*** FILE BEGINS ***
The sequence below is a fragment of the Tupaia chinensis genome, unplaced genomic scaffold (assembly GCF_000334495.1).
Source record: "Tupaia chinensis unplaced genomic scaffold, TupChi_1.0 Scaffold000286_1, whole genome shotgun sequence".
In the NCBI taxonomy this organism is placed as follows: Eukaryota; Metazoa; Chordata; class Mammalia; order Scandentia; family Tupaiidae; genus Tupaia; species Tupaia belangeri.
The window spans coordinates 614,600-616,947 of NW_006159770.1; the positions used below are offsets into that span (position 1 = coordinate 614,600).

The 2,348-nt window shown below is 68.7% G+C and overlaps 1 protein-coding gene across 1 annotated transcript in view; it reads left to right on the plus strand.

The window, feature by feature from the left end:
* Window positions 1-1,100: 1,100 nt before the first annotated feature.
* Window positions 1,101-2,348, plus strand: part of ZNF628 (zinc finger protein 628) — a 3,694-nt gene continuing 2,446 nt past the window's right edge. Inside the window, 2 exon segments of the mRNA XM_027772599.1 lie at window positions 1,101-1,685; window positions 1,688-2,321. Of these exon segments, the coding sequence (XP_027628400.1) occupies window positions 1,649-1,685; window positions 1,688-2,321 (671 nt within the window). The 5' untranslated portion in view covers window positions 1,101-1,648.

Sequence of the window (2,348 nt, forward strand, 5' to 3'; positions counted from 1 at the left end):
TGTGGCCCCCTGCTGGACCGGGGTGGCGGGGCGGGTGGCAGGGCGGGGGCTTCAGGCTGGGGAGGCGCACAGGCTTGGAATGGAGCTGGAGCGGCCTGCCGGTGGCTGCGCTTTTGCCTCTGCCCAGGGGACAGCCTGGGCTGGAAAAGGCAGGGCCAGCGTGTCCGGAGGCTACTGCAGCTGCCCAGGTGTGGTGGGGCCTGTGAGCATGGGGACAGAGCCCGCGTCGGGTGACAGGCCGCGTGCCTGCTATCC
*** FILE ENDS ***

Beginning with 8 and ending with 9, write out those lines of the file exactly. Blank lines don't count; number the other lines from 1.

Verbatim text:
* Window positions 1,101-2,348, plus strand: part of ZNF628 (zinc finger protein 628) — a 3,694-nt gene continuing 2,446 nt past the window's right edge. Inside the window, 2 exon segments of the mRNA XM_027772599.1 lie at window positions 1,101-1,685; window positions 1,688-2,321. Of these exon segments, the coding sequence (XP_027628400.1) occupies window positions 1,649-1,685; window positions 1,688-2,321 (671 nt within the window). The 5' untranslated portion in view covers window positions 1,101-1,648.

Sequence of the window (2,348 nt, forward strand, 5' to 3'; positions counted from 1 at the left end):